Relaxation has long been used as an effective method to reduce stress and anxiety. While health professionals often prescribe drugs for the condition, these can have negative side-effects in the long run. Hence, a more natural way to induce relaxation is preferred.
Relaxation methods come in various flavours. Generally speaking, they all work at reducing tension of the mind, body, or both. Here are 6 methods to achieve relaxation.
Method 1: Progressive Muscle Relaxation
This popular technique is based on the theory that anxiety and muscle tension are always in each other’s company. As muscle tension is reduced, so is anxiety. In other words, as the body relaxes it encourages the mind to clear.
Progressive muscle relaxation begins with mentally focusing on the different muscle groups in your body, a process often called body scanning. Each muscle is first tensed then relaxed one after the other. With practice, it becomes easier to recognise when your body parts feel tensed, as it does when you become anxious. Muscle tension is one of the first physical signs of anxiety.
This type of relaxation therapy takes 5 to 10 minutes, beginning with once a day, then as required. An audio instructional guide may be useful.
Method 2: Applied Relaxation
Once you’ve mastered progressive muscle relaxation, it’s easier to practice applied relaxation. This method leaves out the muscle tensing part and cuts direct to the relaxing state of each muscle. Then you advance to associating certain triggers with a relaxed state, such as counting “3…2…1”. This is a similar method to hypnotherapy where you learn to relax as soon as you place the trigger into your thoughts. When you’ve mastered the cue-controlled relaxation, you can easily and quickly apply this type of relaxation in real-world situations.
Applied relaxation requires the help from a registered therapist and takes over 12 sessions spread over several months to master. Progressive muscle relaxation needs to be practiced along with it on a daily basis and the technique itself needs to be continually practiced on a regular basis.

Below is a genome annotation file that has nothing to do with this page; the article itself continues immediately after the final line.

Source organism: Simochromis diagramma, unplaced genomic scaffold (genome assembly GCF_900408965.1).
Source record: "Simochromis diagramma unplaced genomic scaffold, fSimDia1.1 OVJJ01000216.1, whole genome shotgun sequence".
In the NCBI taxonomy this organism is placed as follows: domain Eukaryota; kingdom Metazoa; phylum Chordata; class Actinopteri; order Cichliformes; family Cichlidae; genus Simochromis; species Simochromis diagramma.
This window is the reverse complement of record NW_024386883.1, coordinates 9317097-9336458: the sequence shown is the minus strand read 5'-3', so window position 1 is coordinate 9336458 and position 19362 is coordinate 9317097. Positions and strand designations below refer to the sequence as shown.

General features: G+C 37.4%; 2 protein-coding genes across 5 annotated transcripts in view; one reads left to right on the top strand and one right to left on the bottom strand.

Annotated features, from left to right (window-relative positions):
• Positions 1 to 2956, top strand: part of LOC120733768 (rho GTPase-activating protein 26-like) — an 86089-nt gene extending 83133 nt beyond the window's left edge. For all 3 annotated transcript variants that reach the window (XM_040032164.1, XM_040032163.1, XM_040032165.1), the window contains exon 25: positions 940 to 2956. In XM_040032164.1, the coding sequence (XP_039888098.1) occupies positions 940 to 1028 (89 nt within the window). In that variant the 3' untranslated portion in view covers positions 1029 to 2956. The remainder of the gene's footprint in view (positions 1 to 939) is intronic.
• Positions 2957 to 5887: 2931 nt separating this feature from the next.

Method 3: Autogenic Training
Another method of progressively relaxing your muscles is autogenic training. In addition to relaxing each muscle one by one, you induce the feeling of warmth into each muscle. Ultimately, this type of relaxation makes the body feel relaxed, heavy and warm. A more advanced technique involves calming the heart and midsection, and relaxing the brow.
Autogenic training takes 5 to 10 minutes of several practices a day and takes up to 6 months to master. The help of a therapist is useful but and an audio instructional guide is often effective enough.
Method 4: Meditation
While the above methods focus on relaxing the body, meditation works at calming the mind. It involves self-visualisation and exploration, deep breathing exercises and some chanting. The benefits of meditation are many, but the technique is difficult to follow and it’s not unusual for people to quit practicing this method. Those who successfully master mental discipline will find that this method is the most effective compared to others.
This type of relaxation takes 5 minutes to an hour to practice, depending on your mental goals and level of learning. It takes months to master and though it can be done at home, therapists, group sessions and community classes are also effective.
Method 5: Cognitive Behavioural Therapy
Cognitive behavioural therapy focuses on adjusting the pattern of thoughts and beliefs that trigger your anxiety. After, restructuring your thoughts, you are confronted with your fears to allow you to redefine the trigger, hence your anxiety. Although not exactly a clear-cut relaxation technique, it changes the way you think, and in effect, controls your anxiety by keeping you calm and sensible.
The therapy normally involves a psychologist and the time it takes to reverse your thinking depends on the severity of your condition.
Method 6: Deep Breathing
Learning correct breathing techniques will release muscle tension and are important to help you cope with anxiety. A physical sign of anxiety includes hyperventilation, which causes oxygen levels in the blood to skyrocket and deprives it from carbon dioxide. The body needs carbon dioxide to regulate the flight and fight response to anxiety.
The technique teaches you to breathe from your diaphragm, allowing your stomach to rise and expand as you inhale. Placing one hand on your chest and the other on your stomach ensures that deep breathing is done correctly. Feeling your hand rise on your stomach instead of your chest indicates correct technique.
Deep breathing takes little effort to master and can be easily practiced as required. In event of hyperventilation, this technique helps slow your breathing and boost your carbon dioxide levels, hence help you fight anxiety effectively.
Regular practice is important for these relaxation techniques to be effective. If you train your body and mind to relax often enough, it will respond easily and quickly as required. As with any training, commitment is the key. Give one or more of these relaxation techniques a go and you will soon find that anxiety can indeed be overcome.